13. Luckily, living in the stick, the ex-pats I meet are ones that really want to immerse themselves in the country, but when we head back to Bodrum in the winter we come across a number of bigoted twits. We've also got gun fire in the vicinity, but it's just the end of drunken wedding parties - firing into the air (I hope)

    1. I don't meet the local expats...we've already been sent to coventry by them....but these were in the next town down the road to the capital.
      What used to sdtartle me was the 'mortar' fire which announces the start of local fiestas...

  14. There was large ex pat community in the Alps where we were this summer - thankfully no one with a machete though. In that part of France though the ex -pats seem to live an odd life , as if permanently on holiday and waiting for sun or snow.

  15. Yes, that seemed to be a feature of expat life in France in my time, but I think that's changing...people now seem to need to earn money.

  16. *sings* ... an everyday story of (Costa Rican) country folk

    1. Unmasked! This blog is a source for the plots of The Archers....

  17. A very enjoyable read. I can relate to the problems in France. Although I did experience similar problems when I came to live in London. You can't do anything without a utility open a bank account or rent an apartment. you cna't get a utility bill without a bank account or renting/buying somewhere to live.

    1. I rashly closed my U.K. bank account years way can i open another!

  18. Danilo and his wife look like people I want to meet - and in a wee way I feel as though I have.
    The frustration at ex-pat 'splendid isolation' is shared. I despair of those who fail to even attempt to integrate and who treat indigenous populations as though backward savages - patronising and suspicious and racist in equal measure. My Spanish sister-in-law was just as guilty when living here mind - she certainly treated us with a wry patronymy...Argh!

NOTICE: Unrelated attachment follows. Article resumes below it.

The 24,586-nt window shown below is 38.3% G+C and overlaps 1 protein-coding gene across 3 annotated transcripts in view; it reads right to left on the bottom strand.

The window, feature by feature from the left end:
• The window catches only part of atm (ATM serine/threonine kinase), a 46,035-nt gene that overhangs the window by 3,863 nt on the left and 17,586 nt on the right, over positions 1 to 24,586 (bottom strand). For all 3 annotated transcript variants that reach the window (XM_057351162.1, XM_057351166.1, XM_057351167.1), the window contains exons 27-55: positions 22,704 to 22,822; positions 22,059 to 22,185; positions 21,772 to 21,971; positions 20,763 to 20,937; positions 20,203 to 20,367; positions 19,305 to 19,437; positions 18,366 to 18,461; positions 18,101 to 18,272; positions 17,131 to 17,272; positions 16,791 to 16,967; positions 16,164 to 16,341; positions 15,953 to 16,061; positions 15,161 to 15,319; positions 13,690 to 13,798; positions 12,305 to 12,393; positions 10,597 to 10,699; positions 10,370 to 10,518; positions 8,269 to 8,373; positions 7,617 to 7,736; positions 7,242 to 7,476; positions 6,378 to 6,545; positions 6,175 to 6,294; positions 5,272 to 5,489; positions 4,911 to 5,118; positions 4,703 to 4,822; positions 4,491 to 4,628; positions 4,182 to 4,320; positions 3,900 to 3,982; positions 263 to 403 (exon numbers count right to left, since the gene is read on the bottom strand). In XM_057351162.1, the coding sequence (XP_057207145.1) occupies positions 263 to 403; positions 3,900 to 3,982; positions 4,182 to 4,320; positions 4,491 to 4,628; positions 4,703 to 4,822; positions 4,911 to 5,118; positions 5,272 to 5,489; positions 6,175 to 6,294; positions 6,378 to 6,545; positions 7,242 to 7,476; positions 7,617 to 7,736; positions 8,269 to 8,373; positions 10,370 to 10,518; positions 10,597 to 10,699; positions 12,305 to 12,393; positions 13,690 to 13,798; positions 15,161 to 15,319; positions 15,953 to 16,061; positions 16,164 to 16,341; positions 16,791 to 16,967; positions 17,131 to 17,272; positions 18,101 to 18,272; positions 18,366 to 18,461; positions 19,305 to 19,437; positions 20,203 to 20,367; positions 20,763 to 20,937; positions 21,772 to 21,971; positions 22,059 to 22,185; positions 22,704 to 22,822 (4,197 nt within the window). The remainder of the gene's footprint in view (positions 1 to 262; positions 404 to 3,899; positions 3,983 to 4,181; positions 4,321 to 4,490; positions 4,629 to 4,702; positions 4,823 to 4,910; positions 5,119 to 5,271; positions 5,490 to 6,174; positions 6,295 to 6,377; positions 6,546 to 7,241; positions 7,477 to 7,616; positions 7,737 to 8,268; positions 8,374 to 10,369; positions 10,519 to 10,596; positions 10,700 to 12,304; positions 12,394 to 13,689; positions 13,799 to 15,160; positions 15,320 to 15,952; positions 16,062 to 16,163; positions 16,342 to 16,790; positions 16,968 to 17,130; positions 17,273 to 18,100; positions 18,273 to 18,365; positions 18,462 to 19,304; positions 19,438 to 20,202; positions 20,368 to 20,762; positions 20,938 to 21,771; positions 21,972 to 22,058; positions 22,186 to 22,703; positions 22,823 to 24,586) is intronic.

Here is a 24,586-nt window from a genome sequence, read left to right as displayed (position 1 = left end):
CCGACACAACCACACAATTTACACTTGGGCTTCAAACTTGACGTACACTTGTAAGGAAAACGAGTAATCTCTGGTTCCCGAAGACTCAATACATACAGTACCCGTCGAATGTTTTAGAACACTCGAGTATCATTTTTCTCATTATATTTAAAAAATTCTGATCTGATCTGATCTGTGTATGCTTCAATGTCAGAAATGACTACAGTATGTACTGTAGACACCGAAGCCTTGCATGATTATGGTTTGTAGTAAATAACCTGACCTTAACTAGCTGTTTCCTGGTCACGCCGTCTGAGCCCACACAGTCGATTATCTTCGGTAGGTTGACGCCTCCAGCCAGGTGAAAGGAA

The Golden Bough.... why can't I get beyond the third chapter?

    I am so glad that blogging won over the rolecall of tasks...

    1. Danilo and his family are really nice people...and we couldn't run things here without his never failing it infuriated me to hear that stupid woman bawling for help when she saw him.

      The britpack in France had a similar mentality.....though the French were 'quaint' rather than dangerous, but they didn't get round to learning enough French to get to know any of them....

      The Golden Bough was one of my father's favourite books, and he would continually point out the likely background of ceremonies and holidays with reference to it.
      Just keep thinking to yourself 'Wicker Man' and that will take you through to tne end where they appear!

    2. Thanks for the tip Fly - I've dug out my old copy and am girding my loins for the read! Yx

  19. Great post and photo...they look like lovely people. Thank you so much for sharing.

    1. I'm glad you're feeling beter and arfe in control of your own computer agin...looking forward to more photographs!
      Danilo and his family are first class hiuman beings...we're so lucky to have him helping us.